1.What are the nutritional implications, key assessment findings, and nursing interventions for a patient with hypokalemia?
The nutritional implications of hypokalemia are the effects that the diet has on your body. To avoid this, eat potassium rich foods such as Bananas, Tomatoes, Cantaloupe, Peaches and Oranges. The Key assessment findings of hypokalemia are tachycardia, irregular heartrate, tachypnea, muscle weakness, fatigue, flaccid paralysis, and in severe enough cases bradycardia, cardiac arrhythmias and acute respiratory failure. The nursing interventions for a patient with Hypokalemia are discontinue use of diuretics and laxatives, use potassium sparing diuretics, treat vomiting and diarrhea, and control hyperglycemia.
2.What are the signs and symptoms of digoxin toxicity and how would the nurse assess for these symptoms? In your response, be sure to include specific body systems.
The signs and symptoms of dig toxicity are confusion, irregular pulse, loss of appetite, nausea, vomiting, and diarrhea, fast heartbeat, headache, anxiety, depression, skin rash and although unusual vision changes can occur. Body systems most affected by gig toxicity are GI, Neuro, and Cardiac.
3.How would the nurse provide family-centered care?
The Nurse would provide family centered care through recognizing the three basic needs of the patients and the patient’s family which are the need for information, the need for reassurance and support, and the need to be near one another throughout the health care experience. The four principles of Family Centered Care are Dignity and Respect, Information Sharing, Participation, and Collaboration.
1. How can a patient and nurse effectively interact and communicate when that patient has a
Never assume the patient cannot hear or understand what you are saying, always explain what is going on, comfort the patient and have empathy for their frustration, allow the patient to respond and be patient with the time it takes the patient to response, know what questions need to be asked. As a nurse, you can also utilize a notepad for the patient to more effectively tell you what they need, and some phone apps allow you to type something and the app will then “say” what the person types. There are many ways to effectively communicate and make the patient feel like they are a part of a say in their care without the patient having to speak.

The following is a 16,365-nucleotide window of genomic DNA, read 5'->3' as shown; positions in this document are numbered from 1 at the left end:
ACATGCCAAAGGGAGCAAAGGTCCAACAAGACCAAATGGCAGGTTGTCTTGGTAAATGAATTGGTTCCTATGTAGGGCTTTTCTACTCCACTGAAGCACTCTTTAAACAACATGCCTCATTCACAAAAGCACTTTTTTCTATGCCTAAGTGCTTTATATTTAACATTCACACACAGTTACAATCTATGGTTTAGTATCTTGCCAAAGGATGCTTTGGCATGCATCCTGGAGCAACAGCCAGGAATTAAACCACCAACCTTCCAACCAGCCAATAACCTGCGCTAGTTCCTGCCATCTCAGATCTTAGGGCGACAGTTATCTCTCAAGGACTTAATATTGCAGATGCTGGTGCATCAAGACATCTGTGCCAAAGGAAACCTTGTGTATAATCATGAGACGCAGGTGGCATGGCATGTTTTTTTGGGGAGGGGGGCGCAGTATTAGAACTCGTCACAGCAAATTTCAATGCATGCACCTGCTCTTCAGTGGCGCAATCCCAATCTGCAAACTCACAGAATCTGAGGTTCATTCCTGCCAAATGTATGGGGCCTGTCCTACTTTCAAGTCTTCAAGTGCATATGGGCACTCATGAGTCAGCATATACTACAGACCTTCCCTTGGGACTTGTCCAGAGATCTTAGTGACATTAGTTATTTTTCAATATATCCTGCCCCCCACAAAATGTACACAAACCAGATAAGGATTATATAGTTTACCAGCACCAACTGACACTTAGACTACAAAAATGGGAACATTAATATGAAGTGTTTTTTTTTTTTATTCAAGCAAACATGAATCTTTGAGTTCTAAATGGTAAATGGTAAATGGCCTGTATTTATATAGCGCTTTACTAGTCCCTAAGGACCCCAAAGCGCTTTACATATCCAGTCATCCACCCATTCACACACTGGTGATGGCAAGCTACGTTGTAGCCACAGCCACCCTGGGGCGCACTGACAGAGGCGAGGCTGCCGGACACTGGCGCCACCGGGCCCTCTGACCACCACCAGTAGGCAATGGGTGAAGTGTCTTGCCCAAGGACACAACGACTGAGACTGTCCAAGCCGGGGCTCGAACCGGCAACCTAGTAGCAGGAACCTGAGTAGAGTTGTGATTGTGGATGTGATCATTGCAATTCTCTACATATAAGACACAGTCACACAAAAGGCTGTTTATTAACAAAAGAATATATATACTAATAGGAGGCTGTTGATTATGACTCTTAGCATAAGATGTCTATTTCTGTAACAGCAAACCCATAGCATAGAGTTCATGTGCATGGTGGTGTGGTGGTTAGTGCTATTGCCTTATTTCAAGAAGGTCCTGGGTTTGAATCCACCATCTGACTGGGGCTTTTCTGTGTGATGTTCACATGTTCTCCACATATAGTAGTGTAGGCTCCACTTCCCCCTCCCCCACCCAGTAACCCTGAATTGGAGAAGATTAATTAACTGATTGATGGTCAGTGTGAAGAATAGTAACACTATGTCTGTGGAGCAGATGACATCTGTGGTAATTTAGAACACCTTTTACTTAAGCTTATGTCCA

2. What are three nursing interventions when treating someone with MRSA?
The three interventions when treating someone with MRSA are Assessment, Planning and Implementation, and Discharge planning.
3. What are the nutritional challenges for patients with a tracheostomy?
The Nutritional challenges for a patient with a tracheostomy are impaired swallowing which compromises their nutritional status. A swallow assessment would be needed as well as a meeting with a dietician to assess nutritional needs and for consideration of artificial nutritional support until the patient is able to swallow with the trach in, and the cuff is deflated. If the patient has a speaking valve, they can leave it in while eating as to it makes it easier to swallow. If the patient cannot swallow with the trach in they will need an NG or peg tube until 75% of their diet is from oral nutrition.